Mobile: Bigger Shake Up Than The Internet

Smart phone and laptop - business concept

“Mobile will fundamentally change each and every one of your businesses, perhaps even more so than past technology revolutions that we’ve seen. Whether that’s the PC, client server or even the internet.”

Emma Mackenzie
Posted by Emma Mackenzie

Speaking at the Forrester Summit for Marketing and Strategy Professionals, Julie Ask, vice president and principal analyst at Forrester Research, made the point that mobile cannot be ignored.

“Mobile has the opportunity to be even more game-changing,” she said.

Ask introduced the term ‘mobile moments’ referring to the times when customers use their phones and potentially interact with a brand.

“It’s that point in time and space when someone pulls out a mobile device to get what he or she wants, in context,” Ask explained, using an airline app as an example.

Depending on the time, the context changes: you could be two weeks out from the flight and the app gives you the option to change your flight, or maybe two days beforehand it suggests choosing a seat. Or even two hours before a flight it recommends you check in, which you can do so right then and there, or tell you where the lounge is.

The key is delivering the right information at the right time. In other words, anticipating what people’s needs are at that ‘moment in time’ and delivering only that information and nothing more.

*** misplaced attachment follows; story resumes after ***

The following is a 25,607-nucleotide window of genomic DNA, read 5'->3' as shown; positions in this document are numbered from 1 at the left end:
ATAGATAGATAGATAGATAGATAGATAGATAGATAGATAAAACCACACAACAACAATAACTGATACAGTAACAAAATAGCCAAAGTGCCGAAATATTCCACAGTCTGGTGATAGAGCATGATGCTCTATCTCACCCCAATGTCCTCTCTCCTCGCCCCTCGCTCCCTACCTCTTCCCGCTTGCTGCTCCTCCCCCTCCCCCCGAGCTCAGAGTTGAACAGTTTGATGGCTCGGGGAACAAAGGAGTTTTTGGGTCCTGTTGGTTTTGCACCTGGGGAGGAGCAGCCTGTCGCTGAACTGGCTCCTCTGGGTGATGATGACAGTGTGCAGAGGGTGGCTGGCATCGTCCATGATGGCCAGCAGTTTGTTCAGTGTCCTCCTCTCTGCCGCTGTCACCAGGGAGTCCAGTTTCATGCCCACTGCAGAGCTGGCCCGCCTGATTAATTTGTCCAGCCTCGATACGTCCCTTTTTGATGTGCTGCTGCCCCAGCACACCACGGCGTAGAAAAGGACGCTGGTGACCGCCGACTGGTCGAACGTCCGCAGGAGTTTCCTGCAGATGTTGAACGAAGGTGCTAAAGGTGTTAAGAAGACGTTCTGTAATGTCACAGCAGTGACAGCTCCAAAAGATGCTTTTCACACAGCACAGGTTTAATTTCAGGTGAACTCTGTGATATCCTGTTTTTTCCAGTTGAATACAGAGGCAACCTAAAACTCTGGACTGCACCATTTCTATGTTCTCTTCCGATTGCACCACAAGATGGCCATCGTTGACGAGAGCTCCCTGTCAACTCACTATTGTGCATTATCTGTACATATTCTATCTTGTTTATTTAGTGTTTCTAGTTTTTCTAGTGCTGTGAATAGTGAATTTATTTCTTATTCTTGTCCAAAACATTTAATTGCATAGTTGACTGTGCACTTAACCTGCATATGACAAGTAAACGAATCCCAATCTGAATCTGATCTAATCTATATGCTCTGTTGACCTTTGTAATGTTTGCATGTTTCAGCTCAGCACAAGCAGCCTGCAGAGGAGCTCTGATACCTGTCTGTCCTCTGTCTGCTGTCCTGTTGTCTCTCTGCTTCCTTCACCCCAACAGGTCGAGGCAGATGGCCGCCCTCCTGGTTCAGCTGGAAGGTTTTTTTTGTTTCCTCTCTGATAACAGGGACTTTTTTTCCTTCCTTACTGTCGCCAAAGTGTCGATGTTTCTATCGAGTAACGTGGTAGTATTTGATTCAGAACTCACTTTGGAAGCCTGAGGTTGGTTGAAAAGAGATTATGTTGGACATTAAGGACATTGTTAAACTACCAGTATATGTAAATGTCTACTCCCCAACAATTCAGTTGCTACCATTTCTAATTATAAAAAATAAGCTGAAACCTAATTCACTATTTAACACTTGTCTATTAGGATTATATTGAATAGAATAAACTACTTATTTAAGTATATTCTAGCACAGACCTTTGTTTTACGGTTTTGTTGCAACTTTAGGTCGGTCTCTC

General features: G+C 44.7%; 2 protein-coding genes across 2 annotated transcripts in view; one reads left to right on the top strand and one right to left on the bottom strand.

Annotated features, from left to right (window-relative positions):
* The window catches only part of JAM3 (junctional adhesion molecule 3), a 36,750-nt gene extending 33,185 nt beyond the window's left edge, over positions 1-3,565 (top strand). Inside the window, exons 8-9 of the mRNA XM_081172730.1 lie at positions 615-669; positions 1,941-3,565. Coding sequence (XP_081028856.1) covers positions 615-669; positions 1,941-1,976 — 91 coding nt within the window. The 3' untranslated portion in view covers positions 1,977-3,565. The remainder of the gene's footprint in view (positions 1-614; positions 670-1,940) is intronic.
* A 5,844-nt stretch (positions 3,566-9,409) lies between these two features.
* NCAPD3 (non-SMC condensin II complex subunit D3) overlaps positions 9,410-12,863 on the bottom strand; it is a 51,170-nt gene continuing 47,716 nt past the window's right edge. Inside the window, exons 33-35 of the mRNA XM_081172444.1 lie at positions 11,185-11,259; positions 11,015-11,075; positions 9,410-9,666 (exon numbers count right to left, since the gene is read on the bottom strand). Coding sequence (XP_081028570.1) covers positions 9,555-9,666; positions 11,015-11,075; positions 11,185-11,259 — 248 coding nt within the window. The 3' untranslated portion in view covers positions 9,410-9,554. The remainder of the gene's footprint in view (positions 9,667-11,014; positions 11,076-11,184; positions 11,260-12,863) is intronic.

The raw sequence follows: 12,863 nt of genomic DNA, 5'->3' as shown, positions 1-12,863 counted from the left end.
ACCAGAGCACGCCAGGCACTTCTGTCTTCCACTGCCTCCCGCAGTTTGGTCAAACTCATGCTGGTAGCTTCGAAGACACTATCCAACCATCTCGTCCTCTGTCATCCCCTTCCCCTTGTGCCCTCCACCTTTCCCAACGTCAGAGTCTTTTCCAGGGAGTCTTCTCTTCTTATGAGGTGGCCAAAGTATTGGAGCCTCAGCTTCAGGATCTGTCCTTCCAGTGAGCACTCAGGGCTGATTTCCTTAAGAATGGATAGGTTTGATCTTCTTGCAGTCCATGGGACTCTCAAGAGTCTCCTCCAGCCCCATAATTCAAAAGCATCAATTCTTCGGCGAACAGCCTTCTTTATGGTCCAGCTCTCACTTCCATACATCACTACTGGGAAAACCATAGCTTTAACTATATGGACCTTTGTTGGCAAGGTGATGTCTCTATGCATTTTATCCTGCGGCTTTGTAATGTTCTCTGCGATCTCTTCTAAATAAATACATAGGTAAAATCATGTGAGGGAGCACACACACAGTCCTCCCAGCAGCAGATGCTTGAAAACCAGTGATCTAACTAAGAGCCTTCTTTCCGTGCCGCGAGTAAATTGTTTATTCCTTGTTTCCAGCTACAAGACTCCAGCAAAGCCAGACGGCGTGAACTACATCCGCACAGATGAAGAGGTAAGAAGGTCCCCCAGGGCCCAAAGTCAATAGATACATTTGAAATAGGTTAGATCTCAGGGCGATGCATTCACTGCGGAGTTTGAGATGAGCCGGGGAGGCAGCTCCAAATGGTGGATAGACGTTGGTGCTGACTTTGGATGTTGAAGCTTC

There are three main areas Ask sees as really valuable for marketers.

First up are loyalty moments where someone already has a relationship with a brand. Using the Starbucks app as an example, Ask explained how customers can use the app for a whole bunch of things around the coffee chain, whether it’s finding the closest store, checking for reward options or scanning the app at the till to pay.

The second class of mobile moments marketers can take advantage of are manufactured moments. These are when someone encounters a problem and the brand can jump on in and solve it for them. Ask used a personal experience of when she spilt pen ink on herself and she subsequently discovered cleaning brand Clorex’s app was able to tell her how to get the stain out.

Finally, there are borrowed moments, according to Ask. These are moments where your customer may be on another channel but a brand integrates itself onto that network to be seen, such as social media platforms.

In the book she co-authored The Mobile Mind Shift, Ask said borrowed moments are generally easier to pull off than manufactured or loyalty moments, and it’s a lot more in line with the way marketers already think.

She said it was crucial brands knew what their options were for engaging ways with customers throughout the day.

One fundamental difference with mobile is that brands now have to engage with people wherever they are. Ask said you can no longer ask customers to come and play in your playground.

“You have to choose the right moments,” she said. “And you have to be damn good in those moments you choose.”